This is a very complex question. I am not an expert, but here is my initial research:
The earliest text of the Ramayana seems to be ~11th century CE, but it has been proposed that it predates the Mahabharata ~8th/9th century BCE, with the oldest surviving text fragments ~400 BCE.
Looking at the roots of Hindi I found Shauraseni and Apabhranśa...
However, the Sanskrit wiki has a nice section on coexistence with vernacular languages:
According to Sanskrit linguist Madhav Deshpande, when the term "Sanskrit" arose it was not considered a separate language, but rather as a particularly refined or perfected manner of speaking. Knowledge of Sanskrit was a marker of social class and educational attainment in ancient India, and the language was taught mainly to members of the higher castes through the close analysis of Vyākaraṇins such as Pāṇini and Patanjali, who exhorted proper Sanskrit at all times, especially during ritual. Sanskrit, as the learned language of Ancient India, thus existed alongside the vernacular Prakrits, which were Middle Indo-Aryan languages. However, linguistic change led to an eventual loss of mutual intelligibility.
A rock inscription at Junagadh added around 150 CE by Mahakshatrap Rudradaman I, the Saka (Scythian) ruler of Malwa, has been described as "the earliest known Sanscrit inscription of any extent", as the Ashokan and other early inscriptions were in Prakrit of various forms. This "unexpected resurgence as a language of contemporary record" is a sign of a "brahminical renaissance", which continued through the Gupta period, expanding the usage of Sanscrit.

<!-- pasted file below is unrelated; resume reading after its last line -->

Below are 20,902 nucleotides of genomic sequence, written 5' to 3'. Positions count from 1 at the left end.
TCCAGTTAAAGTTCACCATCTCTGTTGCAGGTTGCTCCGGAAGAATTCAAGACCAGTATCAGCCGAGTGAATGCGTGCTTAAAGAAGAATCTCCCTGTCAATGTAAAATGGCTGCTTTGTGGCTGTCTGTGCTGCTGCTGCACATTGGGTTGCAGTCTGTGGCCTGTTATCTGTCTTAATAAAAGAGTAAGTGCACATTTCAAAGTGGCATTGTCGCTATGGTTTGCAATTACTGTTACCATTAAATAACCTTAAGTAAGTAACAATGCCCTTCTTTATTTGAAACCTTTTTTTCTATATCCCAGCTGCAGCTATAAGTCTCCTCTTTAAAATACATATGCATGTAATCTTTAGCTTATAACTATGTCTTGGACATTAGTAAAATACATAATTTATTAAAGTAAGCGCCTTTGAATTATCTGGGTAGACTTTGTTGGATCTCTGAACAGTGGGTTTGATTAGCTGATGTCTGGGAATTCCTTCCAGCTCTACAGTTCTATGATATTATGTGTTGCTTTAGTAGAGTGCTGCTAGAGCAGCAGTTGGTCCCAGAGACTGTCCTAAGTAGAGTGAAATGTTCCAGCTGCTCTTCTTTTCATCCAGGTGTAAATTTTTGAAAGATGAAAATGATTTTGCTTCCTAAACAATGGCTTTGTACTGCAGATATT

This led me to conclude:
- It seems not unlikely that the common language of the times was Prakrit, a term for any of several Middle Indo-Aryan languages formerly spoken in India.
The Middle Indo-Aryan (MIA) stage in the evolution of Indo-Aryan languages is thought to have spanned more than a millennium between 600 BCE and 1000 CE, and is often divided into three major subdivisions.
The Middle Indo-Aryan languages are younger than the Old Indo-Aryan languages but were contemporaneous with the use of Classical Sanskrit, an Old Indo-Aryan language used for literary purposes
- It seems not unlikely that Old Indo-Aryan is the original linguistic source.
The earliest evidence of the group is from Vedic and Mitanni-Aryan. Vedic has been used in the ancient preserved religious hymns, the foundational canon of Hinduism known as the Vedas. Mitanni-Aryan is of similar age to the language of the Rigveda, but the only evidence of it is a few proper names and specialized loanwords. The language of the Vedas - commonly referred to as "Vedic Sanskrit" by modern scholars - is only marginally different from reconstructed Proto-Indo-Aryan.
From the Vedic, "Sanskrit" (literally "put together", meaning perfected or elaborated) developed as the prestige language of culture, science and religion, as well as the court, theatre, etc. Sanskrit is, by convention, referred to by modern scholars as 'Classical Sanskrit' in contradistinction to the so-called 'Vedic Sanskrit', which is largely intelligible to Sanskrit speakers.
See also: the Fifth Veda